This collaborative project was planted by Emily Darby and designed in collaboration with Tuula Whitlow from Blackator Productions. We would also like to thank Nicholas Williams from Method1 for designing the graphics and interpretation boards, and Neptune for donating the fantastic baskets that feature in our display.
The scientific content was developed by more than 25 researchers, including Ken Thompson, Jeff Ollerton, Manpreet Dhami, Jane Memmott and Alice Hughes, and was staffed by ecologists at the forefront of pollination ecology and horticultural science, including PhD students, mid-career researchers and professors.
The display incorporated a wealth of scientific knowledge and presented it in an interactive and engaging way, with many different elements for visitors to explore.
Ecologists have discovered that a yeast called Metschnikowia plays a key part in the pollination story and – for the first time in Chelsea’s history – visitors to the flower show will be able to get a sniff of it visitors to the RHS Chelsea Flower Show will be able to get a sniff of it and see how lovely it looks under the scanning electron microscope.
Visit our nectar yeast webpage to find out more and access the BES Chelsea press release.
Painted Lady caterpillars
The display featured a fantastic terrarium containing Painted Lady caterpillars (Vanessa cardui) feeding on the common nettle (Urtica dioica). By bringing Painted Ladies to RHS Chelsea we want to communicate to gardeners that it is important to cater for the larval stages of butterflies if we are to see the beautiful adults in our gardens.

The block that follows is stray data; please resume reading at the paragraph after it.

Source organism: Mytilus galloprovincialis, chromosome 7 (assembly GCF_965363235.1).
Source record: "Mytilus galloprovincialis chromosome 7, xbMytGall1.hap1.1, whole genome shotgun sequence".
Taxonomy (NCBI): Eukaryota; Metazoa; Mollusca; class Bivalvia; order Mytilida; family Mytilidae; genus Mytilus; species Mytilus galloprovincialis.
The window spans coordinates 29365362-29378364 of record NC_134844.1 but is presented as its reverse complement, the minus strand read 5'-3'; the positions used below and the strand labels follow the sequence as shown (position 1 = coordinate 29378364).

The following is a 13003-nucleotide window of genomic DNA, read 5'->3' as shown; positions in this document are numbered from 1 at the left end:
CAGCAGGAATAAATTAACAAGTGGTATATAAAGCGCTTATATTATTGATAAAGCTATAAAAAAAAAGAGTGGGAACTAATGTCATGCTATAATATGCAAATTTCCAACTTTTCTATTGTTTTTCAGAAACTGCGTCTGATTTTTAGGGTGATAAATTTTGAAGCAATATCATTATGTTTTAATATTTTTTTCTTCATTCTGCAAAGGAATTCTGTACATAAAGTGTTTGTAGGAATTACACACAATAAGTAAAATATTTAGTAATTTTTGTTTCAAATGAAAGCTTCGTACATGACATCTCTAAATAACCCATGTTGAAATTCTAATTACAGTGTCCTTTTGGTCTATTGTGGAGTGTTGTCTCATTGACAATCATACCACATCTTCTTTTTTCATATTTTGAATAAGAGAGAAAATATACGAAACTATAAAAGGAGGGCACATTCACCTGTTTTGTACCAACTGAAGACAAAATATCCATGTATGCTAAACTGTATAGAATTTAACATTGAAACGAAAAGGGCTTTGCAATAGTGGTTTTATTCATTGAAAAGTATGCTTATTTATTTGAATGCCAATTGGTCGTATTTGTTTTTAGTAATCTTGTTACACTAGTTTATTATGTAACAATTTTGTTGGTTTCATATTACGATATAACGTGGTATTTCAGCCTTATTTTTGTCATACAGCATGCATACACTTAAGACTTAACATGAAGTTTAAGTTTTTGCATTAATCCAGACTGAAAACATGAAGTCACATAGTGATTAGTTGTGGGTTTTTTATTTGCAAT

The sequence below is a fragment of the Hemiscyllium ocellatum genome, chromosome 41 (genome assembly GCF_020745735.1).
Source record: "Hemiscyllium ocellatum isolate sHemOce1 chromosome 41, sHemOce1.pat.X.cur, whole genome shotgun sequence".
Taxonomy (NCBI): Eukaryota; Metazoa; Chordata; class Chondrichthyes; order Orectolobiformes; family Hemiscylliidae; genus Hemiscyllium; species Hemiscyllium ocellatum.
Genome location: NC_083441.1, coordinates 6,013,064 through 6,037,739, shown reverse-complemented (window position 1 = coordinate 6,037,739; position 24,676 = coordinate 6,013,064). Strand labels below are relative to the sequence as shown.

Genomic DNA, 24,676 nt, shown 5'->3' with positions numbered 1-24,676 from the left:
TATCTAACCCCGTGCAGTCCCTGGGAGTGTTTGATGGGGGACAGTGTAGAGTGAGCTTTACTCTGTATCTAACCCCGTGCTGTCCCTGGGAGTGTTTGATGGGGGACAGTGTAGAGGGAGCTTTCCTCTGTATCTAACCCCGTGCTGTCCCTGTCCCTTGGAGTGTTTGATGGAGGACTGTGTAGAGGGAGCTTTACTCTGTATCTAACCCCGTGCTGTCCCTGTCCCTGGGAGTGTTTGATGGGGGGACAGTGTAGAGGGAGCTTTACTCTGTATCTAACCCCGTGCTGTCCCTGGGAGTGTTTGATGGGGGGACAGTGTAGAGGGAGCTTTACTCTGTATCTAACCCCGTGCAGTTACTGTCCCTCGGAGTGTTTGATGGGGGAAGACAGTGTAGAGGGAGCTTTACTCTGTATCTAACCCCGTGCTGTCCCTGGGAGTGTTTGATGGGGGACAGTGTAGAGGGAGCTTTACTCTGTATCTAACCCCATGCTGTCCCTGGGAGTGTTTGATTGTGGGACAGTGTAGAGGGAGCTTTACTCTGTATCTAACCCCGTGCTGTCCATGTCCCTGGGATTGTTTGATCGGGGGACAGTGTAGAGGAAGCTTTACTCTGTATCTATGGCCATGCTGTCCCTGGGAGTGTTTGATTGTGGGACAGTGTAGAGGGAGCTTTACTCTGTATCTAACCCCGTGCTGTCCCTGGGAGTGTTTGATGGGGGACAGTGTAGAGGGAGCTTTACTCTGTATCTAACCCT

The Beauty of Pollination – Moving Art
We are incredibly lucky to have been given permission to show Louie Schwartzberg‘s wonderful short film ‘The Beauty of Pollination – Moving Art’. This film perfectly captures the intricate world of flowers and the process of pollination.
The published science
We publish cutting edge research in five peer reviewed journals. To celebrate attending RHS Chelsea we have identified five pieces of research that relate directly to horticulture, and have made them free to access.
This research addresses important questions such as, ‘are native plants better for pollinators than exotics?’, and ‘how good are horticultural varieties at attracting pollinators?’.
- Planting a mixture of native and exotic species can help enhance pollinator populations in gardens, by extending the flowering season.
- Some UK horticultural varieties such as hybrid lavenders and single dahlias are great at attracting pollinators, in some cases even better than native species.
- A reduction in pollinators can lead to a decrease in the number of seeds produced by flowers and limit plant numbers where there is no seed bank present.
- We can all become nature detectives and help scientists monitor biodiversity with just a little bit of online training.
- It’s not just people that prefer the smell of some flowers over others; different floral scent bouquets attract different pollinators.
Please click here to read the associated press release.
Please click here to download the Delight in the Dark_plant list.